The unsurprising but completely shocking firing of Attorney General Jeff Sessions

Civil rights groups will not miss Sessions, but the manner of his departure and its potential consequences are deeply troubling

 

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Jeff Sessions, an archconservative former Alabama senator, has resigned as Attorney General at the request of the Trump administration, just one day after the midterm elections. Trump has reportedly been itching to push out Sessions for months, but was advised to wait until after the popular vote. He has wasted no time.

In many ways, Session was a Trump loyalist. He helped implement the president’s brutal immigration policies, attempting to rescind the DACA bill, which extended protection from deportation to over 700,000 young people who were brought to the US undocumented as children, and implementing the monstrously cruel “zero tolerance” border policy that separated migrant families at the border, and that may have effectively orphaned scores of children.

In his resignation letter, Sessions also drew attention to his “tough on crime” approach. He reintroduced harsher sentencing for drug offenses, and signed a memo asking prosecutors to consider the death penalty for large drug dealing offenses. He also instructed the justice department to pull back from federal investigations into police abuses.

But despite all this, Trump was furious at Sessions’ decision to recuse himself from the investigation, conducted by Special Counsel Robert Mueller, into Russia’s interference in the 2016 presidential elections. Sessions did so because of questions surrounding his own contacts with Russian officials.

Trump told the New York Times that had he known Sessions would recuse himself, he would never have appointed him attorney general. He was also annoyed that Sessions would not investigate alleged links between Hillary Clinton and Russia. He told the world, via his Twitter account, that Sessions was “VERY weak” and “DISGRACEFUL”.

“Whether Trump realizes it or not, he has let his fury over the Russia investigation threaten his policy agenda — throwing his already chaotic presidency into even more chaos,” Vox observed.

Trump announced on Twitter that he was temporarily replacing Sessions with the former attorney general’s chief-of-staff Matthew Whitaker and would seek a permanent replacement “at a later date”. Under ordinary circumstances, one might have expected the Deputy Attorney General Rod Rosenstein to take over, but Trump is also furious at Rosenstein’s handling of the Mueller Investigation, which is looking into possible collusion between Trump campaign officials and Russia, particularly after Trump’s long-term personal fixer Michael Cohen became the subject of an FBI raid and criminal investigation earlier this year.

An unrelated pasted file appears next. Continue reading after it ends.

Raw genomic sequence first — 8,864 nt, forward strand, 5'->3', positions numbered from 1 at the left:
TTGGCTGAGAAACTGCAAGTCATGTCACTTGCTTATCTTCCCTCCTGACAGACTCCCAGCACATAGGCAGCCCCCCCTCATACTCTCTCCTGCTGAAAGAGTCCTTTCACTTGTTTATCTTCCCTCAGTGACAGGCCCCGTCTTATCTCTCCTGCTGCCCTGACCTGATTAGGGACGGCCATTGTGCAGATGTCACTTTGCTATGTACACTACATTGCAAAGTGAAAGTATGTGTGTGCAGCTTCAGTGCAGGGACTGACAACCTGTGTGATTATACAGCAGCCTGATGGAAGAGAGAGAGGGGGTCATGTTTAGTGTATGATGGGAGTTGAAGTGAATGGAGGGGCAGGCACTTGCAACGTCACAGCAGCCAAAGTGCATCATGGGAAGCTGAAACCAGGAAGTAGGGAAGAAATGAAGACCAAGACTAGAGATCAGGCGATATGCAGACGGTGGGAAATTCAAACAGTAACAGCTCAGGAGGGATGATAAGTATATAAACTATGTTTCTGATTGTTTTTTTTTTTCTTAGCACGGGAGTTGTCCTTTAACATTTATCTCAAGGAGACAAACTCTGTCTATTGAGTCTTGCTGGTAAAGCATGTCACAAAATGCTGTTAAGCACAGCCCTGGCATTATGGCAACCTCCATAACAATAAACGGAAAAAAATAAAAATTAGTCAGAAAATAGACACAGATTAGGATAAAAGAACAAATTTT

Whittaker is a Trump loyalist who has been described as the White House’s “eyes and ears” in the Justice Department. Two months before he joined the department, he wrote in a column for CNN that the Mueller inquiry would be going too far if it investigated the president’s finances.

“It is time for Rosenstein, who is the acting attorney general for the purposes of this investigation, to order Mueller to limit the scope of his investigation to the four corners of the order appointing him special counsel. If he doesn't, then Mueller's investigation will eventually start to look like a political fishing expedition,” Whitaker wrote.

Trump’s new attorney general will be able to take control of the Mueller investigation, and could curtail it should they so desire. While Trump knows that a Democratic-controlled Congress will ramp up the legal pressure on the administration and its senior officials, he is clearly banking that his new appointee will at least release him from the pressure of the Mueller investigation.

In a press statement, the American Civil Liberties Union’s executive director Anthony D. Romero described Sessions as “the worst attorney general in modern American history” and an “egregious violator of civil rights” – but it sounded the alarm over the manner of Sessions departure:

The dismissal of the nation’s top law enforcement official is a huge step, one that should not be based on political motives – and certainly should not be done to protect the president or his cronies from the law. While the constitution grants the president the authority to dismiss his cabinet members, we will be keeping a close watch on the future of the special counsel’s investigation and the impact of the appointment of a new Attorney General. The Senate must demand that any nominee for attorney general must commit to not interfere in the special counsel investigation, and continue to have Robert Mueller operate under the special counsel regulation.

Sessions will not be missed by Americans committed to social justice and civil rights, but Trump’s firing of the head of the justice department, seemingly in order to influence an investigation into himself and his team, demonstrates a shocking and deeply worrying level of judicial interference.

Sophie McBain is North America correspondent for the New Statesman. She was previously an assistant editor at the New Statesman.